Israel the Jewish people (and the Western Judeo-Christian culture which we helped found) face a continuing (a spiraling!) campaign of terror in which the most vulnerable members of both our’s and our enemy’s society are being used as weapons against us. Pre-school children in Gaza, the West Bank and in Madrassas all over the world (even in places in the U.S.) are being taught that it is a sacred duty to kill infidels- especially Jews. Children, women, easily duped young men- even the clinically mentally challenged are turned into walking bombs. Innocent Jewish civilians, women, children the elderly, whose only crime is that they are on the streets of Jerusalem, in a synagogue in Turkey, on an airplane, on a cruise ship, an Olympic athlete or just working in a Jewish Community building in Buenos Aires or Seattle are targeted because they are Jews. Excuse me, let me correct that, Because We Are Jews.
As the stewards and guardians of the Torah and the progenitors of the Judeo-Christian civilization of the west, we Jews have preserved this Torah- kernel of the most positive and moral culture that has ever existed. The things we have had to do have not always been pretty- or even easily defended but they have brought us to this point. The fact remains, though, that we have always done our best to make it as decent as possible. When faced with two very close enemies, Midian and Moab who used their closeness against us; and who, moreover, were willing to prostitute their wives and daughters in order to dissipate and defeat us, the instincts of our people were actually merciful in the context. That ancient army, with the firebrand Pinchas in command, initially reacted, not by total annihilation as is often the custom in modern and ancient wars but by killing only the guilty- the men who had perverted their own lives and those of their women in order to destroy us. Only when the army returned victorious, did Moses in his anger inform them that the women who had allowed themselves to be so used and their sons would have to be killed also. The female children were still to be spared.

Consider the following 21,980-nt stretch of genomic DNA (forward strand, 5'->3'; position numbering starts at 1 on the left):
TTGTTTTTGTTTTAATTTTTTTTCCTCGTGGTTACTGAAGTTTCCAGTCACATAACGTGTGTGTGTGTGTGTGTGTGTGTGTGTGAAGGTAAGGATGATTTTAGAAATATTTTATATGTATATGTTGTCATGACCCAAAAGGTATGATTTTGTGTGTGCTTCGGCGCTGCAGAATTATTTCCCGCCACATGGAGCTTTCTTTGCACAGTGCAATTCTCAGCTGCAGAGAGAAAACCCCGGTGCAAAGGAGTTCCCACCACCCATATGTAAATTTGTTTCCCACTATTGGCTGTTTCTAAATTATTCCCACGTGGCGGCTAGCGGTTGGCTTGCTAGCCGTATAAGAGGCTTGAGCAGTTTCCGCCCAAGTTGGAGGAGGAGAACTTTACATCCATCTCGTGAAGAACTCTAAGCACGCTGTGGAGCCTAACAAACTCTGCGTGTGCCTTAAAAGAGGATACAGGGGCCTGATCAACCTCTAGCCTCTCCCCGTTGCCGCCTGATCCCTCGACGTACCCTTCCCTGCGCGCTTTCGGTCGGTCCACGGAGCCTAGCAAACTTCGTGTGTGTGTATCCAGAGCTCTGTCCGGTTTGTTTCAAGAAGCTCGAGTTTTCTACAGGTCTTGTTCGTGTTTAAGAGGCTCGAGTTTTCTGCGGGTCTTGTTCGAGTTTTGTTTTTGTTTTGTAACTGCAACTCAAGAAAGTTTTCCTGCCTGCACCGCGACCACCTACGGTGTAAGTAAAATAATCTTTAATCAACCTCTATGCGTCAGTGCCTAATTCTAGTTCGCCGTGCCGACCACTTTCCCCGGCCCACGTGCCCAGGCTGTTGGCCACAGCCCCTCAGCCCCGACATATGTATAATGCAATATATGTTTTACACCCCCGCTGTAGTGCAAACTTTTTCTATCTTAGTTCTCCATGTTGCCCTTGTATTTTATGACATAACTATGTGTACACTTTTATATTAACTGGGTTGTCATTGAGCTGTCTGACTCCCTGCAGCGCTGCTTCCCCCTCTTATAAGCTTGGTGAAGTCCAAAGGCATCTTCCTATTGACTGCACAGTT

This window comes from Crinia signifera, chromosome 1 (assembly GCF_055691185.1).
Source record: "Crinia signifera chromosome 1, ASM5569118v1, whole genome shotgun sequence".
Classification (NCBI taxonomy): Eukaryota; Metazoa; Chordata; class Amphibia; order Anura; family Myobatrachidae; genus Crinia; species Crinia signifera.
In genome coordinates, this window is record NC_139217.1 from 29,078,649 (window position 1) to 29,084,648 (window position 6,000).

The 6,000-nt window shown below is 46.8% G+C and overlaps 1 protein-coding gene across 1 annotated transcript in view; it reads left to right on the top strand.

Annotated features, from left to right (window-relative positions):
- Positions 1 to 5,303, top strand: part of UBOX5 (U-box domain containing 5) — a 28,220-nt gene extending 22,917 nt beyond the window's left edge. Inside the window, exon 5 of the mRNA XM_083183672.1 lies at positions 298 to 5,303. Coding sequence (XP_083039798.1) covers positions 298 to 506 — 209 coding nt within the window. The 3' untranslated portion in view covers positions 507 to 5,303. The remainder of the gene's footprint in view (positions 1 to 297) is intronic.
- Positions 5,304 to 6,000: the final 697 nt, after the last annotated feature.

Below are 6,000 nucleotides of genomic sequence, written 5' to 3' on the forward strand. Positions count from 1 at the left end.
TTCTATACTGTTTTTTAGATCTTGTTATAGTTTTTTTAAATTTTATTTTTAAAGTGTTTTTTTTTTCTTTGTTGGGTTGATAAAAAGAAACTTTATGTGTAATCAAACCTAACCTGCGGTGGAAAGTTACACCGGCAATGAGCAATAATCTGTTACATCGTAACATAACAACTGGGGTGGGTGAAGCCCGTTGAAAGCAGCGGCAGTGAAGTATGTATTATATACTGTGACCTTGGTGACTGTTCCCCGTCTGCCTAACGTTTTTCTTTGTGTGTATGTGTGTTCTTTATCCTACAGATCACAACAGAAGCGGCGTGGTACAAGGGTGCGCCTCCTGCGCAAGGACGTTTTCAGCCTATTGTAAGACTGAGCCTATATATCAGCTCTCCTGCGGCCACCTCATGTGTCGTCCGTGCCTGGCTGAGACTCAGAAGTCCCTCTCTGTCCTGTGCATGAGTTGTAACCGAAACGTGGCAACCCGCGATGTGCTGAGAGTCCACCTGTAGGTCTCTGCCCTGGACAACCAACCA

With all the trouble and sacrifice our forefathers have had to keep this book and to preserve its teachings, we owe it to ourselves to get over our trepidations and look honestly and openly at this story which has such a relevance for us today.
We need to realize that context works in both directions. If Pinchas and Moses were to come back to life today, they would have as great a problem understanding why Israel does not, today, end the Palestinian problem the same way as they ended the Midianite problem back then as we do understanding how they did what they did to the Midianites.
The times are different. We have evolved but, we are still faced with an enemy who dehumanizes his children, abuses his women and has declared his intention to destroy us- to kill us wherever he finds us. We must stop trying to fit the conflict into our preconceived modern notions of how a conflict “should” be fought. We have to fight the war that is being thrust upon us by an enemy who still lives and fights by ancient rules.